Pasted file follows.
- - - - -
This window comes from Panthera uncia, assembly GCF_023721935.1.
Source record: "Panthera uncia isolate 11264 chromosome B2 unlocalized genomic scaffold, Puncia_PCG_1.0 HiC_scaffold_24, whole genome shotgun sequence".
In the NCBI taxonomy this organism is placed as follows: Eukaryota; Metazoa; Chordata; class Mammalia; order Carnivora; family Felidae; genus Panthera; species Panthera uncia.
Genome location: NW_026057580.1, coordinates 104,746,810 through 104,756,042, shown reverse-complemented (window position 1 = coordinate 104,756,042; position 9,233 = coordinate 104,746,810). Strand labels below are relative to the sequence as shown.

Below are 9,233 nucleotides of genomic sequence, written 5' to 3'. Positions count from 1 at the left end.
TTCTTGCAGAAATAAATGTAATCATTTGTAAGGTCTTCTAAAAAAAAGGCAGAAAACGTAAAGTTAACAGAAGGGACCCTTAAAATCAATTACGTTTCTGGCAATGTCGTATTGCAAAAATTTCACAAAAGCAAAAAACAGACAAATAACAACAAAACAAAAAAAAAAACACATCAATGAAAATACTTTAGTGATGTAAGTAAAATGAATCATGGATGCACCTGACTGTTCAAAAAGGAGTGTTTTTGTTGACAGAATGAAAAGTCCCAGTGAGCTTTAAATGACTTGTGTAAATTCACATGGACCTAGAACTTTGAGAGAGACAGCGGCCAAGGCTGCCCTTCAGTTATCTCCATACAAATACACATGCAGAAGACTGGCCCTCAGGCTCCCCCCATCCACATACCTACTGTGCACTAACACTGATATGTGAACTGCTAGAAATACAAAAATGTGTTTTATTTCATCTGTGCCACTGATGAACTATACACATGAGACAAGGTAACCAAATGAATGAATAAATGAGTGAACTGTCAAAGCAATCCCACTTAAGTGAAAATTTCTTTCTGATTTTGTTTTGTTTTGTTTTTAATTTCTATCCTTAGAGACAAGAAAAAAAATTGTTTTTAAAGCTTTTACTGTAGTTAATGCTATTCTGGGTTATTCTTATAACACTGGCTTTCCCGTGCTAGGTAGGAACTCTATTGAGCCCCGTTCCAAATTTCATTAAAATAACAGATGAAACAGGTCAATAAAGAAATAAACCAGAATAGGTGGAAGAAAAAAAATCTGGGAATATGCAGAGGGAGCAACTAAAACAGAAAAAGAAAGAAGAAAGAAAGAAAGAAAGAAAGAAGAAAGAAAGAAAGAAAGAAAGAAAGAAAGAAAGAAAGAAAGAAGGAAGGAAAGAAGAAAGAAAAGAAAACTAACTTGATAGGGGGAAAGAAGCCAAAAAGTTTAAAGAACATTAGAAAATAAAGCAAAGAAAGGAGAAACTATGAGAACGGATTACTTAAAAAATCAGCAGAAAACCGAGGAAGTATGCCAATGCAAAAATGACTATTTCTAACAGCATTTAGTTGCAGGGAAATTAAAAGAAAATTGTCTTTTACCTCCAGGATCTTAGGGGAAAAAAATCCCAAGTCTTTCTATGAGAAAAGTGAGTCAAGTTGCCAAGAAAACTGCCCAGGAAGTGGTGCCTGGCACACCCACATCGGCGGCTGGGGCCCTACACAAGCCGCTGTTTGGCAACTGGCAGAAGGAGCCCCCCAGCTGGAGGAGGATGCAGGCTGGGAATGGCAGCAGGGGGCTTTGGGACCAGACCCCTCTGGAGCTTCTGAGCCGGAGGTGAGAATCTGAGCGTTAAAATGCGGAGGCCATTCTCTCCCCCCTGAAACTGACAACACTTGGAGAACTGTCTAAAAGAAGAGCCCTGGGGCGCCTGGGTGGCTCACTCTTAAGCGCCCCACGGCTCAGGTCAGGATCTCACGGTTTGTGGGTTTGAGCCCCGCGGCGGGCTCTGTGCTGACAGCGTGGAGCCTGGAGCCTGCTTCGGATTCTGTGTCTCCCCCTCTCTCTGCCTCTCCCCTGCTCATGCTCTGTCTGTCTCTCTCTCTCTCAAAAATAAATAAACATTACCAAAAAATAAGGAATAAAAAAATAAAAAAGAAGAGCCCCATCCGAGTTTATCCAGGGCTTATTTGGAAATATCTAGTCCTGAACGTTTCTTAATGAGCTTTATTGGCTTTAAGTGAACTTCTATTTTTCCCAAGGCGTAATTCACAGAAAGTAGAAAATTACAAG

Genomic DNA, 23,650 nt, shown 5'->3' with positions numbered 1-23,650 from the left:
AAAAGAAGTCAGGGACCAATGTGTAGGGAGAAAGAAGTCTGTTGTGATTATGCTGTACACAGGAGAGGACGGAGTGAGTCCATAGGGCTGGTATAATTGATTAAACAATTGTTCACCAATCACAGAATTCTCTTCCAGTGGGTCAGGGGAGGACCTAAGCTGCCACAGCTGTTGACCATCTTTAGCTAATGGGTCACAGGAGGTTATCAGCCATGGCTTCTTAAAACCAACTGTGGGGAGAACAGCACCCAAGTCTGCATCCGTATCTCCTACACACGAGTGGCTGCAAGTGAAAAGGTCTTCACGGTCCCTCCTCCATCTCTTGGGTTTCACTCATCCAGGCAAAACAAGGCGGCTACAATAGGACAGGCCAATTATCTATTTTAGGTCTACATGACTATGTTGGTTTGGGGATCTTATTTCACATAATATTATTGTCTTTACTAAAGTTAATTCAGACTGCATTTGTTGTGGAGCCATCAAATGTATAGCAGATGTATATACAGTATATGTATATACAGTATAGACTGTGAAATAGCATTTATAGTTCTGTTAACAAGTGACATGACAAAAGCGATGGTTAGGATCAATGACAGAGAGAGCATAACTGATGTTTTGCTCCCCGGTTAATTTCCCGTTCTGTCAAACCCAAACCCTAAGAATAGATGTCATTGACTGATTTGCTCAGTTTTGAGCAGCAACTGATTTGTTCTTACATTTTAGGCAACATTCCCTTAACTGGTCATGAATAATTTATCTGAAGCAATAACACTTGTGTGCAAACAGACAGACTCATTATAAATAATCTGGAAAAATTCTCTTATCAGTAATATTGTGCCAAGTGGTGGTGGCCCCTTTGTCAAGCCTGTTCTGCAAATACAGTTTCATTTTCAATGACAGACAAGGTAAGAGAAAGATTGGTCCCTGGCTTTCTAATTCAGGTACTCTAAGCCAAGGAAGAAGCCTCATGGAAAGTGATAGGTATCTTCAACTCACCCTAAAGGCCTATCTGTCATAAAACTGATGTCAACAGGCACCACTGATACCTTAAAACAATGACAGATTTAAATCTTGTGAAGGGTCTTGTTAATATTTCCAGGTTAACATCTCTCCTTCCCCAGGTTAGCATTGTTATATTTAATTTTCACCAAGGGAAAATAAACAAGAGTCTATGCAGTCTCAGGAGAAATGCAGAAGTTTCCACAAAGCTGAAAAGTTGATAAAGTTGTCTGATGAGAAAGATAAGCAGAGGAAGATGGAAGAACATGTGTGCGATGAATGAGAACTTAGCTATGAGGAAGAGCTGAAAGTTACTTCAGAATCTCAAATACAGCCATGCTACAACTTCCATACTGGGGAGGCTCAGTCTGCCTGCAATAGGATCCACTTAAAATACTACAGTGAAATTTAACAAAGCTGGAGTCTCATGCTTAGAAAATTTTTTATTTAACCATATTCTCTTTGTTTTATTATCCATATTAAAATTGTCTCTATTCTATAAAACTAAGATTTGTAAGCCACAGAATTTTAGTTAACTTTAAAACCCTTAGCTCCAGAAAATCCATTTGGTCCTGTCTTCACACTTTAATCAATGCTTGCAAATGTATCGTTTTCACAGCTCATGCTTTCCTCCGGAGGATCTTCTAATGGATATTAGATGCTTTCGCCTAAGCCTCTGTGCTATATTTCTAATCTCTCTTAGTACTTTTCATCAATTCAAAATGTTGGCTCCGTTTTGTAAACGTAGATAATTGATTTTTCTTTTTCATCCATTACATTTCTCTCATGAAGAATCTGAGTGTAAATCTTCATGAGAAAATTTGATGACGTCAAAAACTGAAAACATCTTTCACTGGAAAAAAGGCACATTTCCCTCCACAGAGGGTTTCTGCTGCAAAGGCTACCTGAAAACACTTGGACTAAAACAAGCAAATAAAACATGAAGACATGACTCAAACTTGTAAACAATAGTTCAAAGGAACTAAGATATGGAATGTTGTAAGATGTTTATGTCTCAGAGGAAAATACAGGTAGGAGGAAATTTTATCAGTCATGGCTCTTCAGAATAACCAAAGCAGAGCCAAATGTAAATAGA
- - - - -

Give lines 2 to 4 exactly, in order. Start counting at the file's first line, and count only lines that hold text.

Source record: "Panthera uncia isolate 11264 chromosome B2 unlocalized genomic scaffold, Puncia_PCG_1.0 HiC_scaffold_24, whole genome shotgun sequence".
In the NCBI taxonomy this organism is placed as follows: Eukaryota; Metazoa; Chordata; class Mammalia; order Carnivora; family Felidae; genus Panthera; species Panthera uncia.
Genome location: NW_026057580.1, coordinates 104,746,810 through 104,756,042, shown reverse-complemented (window position 1 = coordinate 104,756,042; position 9,233 = coordinate 104,746,810). Strand labels below are relative to the sequence as shown.